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Patriotic Blue & White

Most homes in Scotland, even in the 21st Century, will have at least one item of blue and white chain or porcelain.

The idyll of the farmhouse kitchen evokes images of a glowing kitchen range and a rustic dresser filled with blue and white tableware, the latter a tradition that has been around for centuries.

There are three main types of blue and white ware. Porcelain, the origin of all later ceramics, is what the explorer Marco Polo saw on his travels in the 1270s. Almost transparent when held up to the light, this is the finest of all ceramics. Delft, Europe’s answer to porcelain, is simply terracotta or earthenware pottery with a tin or lead glaze, giving the appearance of porcelain. It scratches easily and decoration can be chipped off. The third type, bone china, is made from a mixture of clay, potash and bone which turns white when fired. It can be decorated in any style and this is mostly what we think of as ‘Granny’s blue and white china’.

Most antique fairs, car boot sales, auctions and antique shops will have some blue and white ware, from whole dinner and tea sets to more unusual items or single pieces. Dating from the 18th century or earlier to modern factory-made tableware, prices range from a few pounds to several thousand. It’s possible to buy Chinese blue and white plates made in the Kang Isi period (1760-1810) from £10 to £15 for a damaged or cracked plate to £200 or more for a perfect one. Tea bowls (18th century tea cups) are a simple and cheap way to start collecting blue and white porcelain and again simple pieces found at car boot sales or auction for under £20, make a wonderful display on a mantel piece or shelf. Some of the smaller antique shops specialise in ceramics – Mrs Humphreys in Thistle Street, Edinburgh often has a good selection of blue and white wares, as so George Heggarty at 137 West Port, Edinburgh, and Tim Wright Antiques in Glasgow’s Bath Street.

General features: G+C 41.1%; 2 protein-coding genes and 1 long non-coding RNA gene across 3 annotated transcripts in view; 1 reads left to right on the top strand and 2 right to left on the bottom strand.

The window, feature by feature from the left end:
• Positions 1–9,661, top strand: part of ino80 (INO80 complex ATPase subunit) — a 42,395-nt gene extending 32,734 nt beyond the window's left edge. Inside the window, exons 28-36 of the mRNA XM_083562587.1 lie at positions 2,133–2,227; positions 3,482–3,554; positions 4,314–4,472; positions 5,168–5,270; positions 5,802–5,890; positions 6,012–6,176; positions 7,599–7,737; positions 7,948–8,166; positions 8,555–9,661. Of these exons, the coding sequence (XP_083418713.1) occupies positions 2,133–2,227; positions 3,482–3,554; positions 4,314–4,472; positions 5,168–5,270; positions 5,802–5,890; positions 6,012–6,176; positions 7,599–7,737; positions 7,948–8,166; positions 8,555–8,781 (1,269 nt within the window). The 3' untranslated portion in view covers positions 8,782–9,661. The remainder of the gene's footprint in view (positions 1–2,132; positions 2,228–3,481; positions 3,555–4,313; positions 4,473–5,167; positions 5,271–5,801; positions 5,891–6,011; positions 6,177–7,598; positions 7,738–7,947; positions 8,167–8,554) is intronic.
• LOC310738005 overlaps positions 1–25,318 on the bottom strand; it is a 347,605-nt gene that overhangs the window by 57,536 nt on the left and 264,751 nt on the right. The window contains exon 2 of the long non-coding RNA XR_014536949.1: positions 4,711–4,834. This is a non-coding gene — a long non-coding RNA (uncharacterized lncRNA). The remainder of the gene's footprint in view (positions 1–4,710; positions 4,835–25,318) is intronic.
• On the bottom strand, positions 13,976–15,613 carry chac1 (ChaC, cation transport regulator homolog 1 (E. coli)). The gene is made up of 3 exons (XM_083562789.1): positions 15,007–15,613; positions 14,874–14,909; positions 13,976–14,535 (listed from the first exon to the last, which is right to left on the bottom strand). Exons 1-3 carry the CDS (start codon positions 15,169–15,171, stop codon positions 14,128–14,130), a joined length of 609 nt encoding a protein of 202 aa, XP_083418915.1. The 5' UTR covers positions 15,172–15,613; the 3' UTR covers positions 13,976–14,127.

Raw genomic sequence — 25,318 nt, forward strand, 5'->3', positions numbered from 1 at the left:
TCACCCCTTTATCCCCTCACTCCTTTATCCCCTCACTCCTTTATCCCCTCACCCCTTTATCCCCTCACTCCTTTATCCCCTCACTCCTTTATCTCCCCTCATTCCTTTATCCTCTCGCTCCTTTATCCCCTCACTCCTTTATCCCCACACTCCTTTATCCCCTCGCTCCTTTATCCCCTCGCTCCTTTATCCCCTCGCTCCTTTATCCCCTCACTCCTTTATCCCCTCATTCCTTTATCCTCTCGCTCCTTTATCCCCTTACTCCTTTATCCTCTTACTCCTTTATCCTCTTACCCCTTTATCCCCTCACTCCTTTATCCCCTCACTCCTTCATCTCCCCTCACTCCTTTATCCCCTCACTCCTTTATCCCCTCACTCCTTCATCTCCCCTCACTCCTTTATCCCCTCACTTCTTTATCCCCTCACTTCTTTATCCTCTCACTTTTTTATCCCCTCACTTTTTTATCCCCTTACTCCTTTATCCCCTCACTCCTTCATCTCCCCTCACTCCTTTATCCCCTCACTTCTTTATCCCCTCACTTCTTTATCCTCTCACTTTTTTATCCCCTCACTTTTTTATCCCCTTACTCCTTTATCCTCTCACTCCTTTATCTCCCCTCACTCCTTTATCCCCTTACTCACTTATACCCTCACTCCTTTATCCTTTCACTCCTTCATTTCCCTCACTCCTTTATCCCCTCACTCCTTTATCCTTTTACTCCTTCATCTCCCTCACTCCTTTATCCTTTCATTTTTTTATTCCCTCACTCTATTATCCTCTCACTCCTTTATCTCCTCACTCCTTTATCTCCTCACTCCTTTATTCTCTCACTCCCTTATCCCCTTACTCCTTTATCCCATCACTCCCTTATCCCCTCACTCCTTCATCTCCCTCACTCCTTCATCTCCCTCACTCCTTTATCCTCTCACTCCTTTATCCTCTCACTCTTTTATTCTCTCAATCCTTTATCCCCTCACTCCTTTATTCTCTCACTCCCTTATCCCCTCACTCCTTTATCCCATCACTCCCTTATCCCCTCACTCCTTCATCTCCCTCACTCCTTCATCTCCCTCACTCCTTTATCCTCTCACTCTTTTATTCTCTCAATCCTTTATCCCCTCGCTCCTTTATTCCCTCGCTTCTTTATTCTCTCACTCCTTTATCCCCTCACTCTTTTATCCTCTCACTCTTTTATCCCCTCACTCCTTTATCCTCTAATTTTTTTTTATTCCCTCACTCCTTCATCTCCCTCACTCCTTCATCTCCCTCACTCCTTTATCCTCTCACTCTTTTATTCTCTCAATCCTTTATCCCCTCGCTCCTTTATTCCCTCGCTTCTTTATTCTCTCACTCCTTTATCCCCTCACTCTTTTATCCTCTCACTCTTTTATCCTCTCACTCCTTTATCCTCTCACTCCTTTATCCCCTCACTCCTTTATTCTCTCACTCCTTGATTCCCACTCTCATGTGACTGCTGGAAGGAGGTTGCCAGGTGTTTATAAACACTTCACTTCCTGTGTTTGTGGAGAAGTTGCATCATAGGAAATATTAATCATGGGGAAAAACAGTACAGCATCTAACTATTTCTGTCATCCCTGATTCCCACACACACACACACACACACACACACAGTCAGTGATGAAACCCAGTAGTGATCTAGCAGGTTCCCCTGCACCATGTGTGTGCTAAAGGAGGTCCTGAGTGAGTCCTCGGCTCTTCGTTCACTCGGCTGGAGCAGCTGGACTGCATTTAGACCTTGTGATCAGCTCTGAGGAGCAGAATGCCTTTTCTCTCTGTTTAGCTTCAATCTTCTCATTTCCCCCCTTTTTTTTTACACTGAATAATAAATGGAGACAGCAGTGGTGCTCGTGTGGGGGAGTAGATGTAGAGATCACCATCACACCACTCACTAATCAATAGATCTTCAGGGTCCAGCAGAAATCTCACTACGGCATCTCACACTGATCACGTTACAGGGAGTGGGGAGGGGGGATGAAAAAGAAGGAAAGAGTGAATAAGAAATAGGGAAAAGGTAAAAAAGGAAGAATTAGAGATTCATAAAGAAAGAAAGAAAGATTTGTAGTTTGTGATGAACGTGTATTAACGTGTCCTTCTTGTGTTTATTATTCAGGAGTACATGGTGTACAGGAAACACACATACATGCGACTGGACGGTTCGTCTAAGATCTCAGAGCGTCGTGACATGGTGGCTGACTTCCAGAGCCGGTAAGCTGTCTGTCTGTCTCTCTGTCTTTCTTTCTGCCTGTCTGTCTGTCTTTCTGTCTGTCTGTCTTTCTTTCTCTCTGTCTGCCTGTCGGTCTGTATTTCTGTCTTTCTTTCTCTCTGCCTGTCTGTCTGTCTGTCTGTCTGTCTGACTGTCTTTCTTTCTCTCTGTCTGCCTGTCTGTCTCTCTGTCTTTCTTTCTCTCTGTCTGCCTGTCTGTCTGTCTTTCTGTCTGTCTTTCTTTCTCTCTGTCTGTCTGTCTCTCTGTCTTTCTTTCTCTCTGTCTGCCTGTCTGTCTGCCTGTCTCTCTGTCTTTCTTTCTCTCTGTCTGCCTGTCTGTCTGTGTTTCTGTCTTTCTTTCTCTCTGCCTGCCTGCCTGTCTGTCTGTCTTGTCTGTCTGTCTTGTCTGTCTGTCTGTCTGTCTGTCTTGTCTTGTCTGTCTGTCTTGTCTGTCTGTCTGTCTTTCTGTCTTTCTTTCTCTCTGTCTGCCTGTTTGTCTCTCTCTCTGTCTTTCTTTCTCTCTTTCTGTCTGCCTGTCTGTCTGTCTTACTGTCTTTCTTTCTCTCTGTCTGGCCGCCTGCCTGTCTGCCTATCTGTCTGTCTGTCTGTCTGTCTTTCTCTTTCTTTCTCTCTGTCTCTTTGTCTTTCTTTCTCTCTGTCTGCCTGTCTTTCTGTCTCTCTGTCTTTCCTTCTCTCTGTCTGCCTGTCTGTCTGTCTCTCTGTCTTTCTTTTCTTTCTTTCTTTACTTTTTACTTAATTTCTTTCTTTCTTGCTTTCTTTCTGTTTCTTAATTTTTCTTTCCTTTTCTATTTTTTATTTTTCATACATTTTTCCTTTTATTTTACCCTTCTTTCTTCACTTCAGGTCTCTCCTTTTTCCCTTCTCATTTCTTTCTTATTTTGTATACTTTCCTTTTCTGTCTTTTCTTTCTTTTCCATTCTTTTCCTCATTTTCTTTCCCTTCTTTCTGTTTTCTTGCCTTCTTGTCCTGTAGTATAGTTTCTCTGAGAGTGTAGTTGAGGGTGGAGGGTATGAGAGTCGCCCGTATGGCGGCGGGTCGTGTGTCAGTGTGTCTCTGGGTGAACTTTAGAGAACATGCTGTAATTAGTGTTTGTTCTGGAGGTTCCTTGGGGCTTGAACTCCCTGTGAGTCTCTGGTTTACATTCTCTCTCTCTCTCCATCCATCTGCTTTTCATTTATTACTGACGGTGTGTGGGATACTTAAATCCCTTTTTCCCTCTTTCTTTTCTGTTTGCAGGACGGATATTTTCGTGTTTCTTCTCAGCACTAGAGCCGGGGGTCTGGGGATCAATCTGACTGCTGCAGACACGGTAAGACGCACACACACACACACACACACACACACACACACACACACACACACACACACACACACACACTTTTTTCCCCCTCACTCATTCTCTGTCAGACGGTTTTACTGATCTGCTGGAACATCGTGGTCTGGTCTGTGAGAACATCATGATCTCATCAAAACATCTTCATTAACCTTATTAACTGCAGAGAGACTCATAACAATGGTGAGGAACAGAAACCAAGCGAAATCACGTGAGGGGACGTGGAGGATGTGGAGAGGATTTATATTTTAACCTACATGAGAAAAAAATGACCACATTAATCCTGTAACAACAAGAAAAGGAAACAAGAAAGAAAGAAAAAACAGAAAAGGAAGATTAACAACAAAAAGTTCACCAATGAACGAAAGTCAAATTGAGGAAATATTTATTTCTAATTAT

Although Spode still make blue and white, if you want to start collecting you could start with earlier Spode Italian ware which is both functional and decorative. An impressed two digit number on the base of a piece of Spode represents the year, eg 35 for 1935. 19th century and early 20th century Spode blue and white is decorated with a much deeper and richer blue than that found on modern examples. The decoration on Spode was applied by transfer as opposed to hand and manufacturing imperfections can frequently be spotted, such as patterns which have been applied squint or overlapped. Expect to pay from £5 to £10 for a plate in a shop and, if you’re lucky, £20 - £30 at auction for a bowl. Delft ware can be difficult to find in this country, particularly undamaged. That said, it’s not always expensive; expect to pay £20 - £30 at auction for an 18th century tile, and from £30 to £200 for a plate depending on decoration and condition. There are more unusual items in each type of blue and whiter ceramic, such as Delft tulip vases which can now fetch some £10,000 to £20,000. Tulips in Holland in the 17th century were worth more than gold and only the very rich could afford them. As a result, few of these vases were made – their rarity reflected in the price today. More affordable unusual items include apothecary jars – sometimes still with the name of the original contents written on the front. These can be acquired for around £80 to £500 depending on whether they are 19th century copies or 17th century originals.

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